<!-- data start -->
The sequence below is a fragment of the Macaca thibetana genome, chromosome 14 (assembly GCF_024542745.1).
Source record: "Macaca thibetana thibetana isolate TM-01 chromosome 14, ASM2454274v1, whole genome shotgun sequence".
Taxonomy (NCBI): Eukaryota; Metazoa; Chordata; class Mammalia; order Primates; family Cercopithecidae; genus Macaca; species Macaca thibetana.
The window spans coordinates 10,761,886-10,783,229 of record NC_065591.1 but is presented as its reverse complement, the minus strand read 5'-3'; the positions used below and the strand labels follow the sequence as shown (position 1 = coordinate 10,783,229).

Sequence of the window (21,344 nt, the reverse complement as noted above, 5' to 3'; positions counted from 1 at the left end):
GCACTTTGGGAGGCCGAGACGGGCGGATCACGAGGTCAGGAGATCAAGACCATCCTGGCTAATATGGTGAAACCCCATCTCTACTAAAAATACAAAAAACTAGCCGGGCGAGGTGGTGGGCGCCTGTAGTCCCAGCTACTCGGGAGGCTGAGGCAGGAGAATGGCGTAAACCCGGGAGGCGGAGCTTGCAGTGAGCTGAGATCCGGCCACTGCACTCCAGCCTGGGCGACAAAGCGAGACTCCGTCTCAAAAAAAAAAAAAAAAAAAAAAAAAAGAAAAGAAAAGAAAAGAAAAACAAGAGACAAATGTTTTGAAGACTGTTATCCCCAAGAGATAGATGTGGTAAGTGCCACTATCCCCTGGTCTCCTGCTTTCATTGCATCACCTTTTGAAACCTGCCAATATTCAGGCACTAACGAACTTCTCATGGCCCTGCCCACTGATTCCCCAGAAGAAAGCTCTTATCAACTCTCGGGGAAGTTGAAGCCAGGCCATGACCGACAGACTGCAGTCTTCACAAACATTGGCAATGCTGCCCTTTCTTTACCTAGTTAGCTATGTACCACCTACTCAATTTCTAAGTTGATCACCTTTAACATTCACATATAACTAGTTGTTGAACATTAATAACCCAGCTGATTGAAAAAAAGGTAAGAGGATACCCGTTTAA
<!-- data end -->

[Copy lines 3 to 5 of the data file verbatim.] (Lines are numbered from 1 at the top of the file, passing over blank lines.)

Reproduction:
Taxonomy (NCBI): Eukaryota; Metazoa; Chordata; class Mammalia; order Primates; family Cercopithecidae; genus Macaca; species Macaca thibetana.
The window spans coordinates 10,761,886-10,783,229 of record NC_065591.1 but is presented as its reverse complement, the minus strand read 5'-3'; the positions used below and the strand labels follow the sequence as shown (position 1 = coordinate 10,783,229).

Sequence of the window (21,344 nt, the reverse complement as noted above, 5' to 3'; positions counted from 1 at the left end):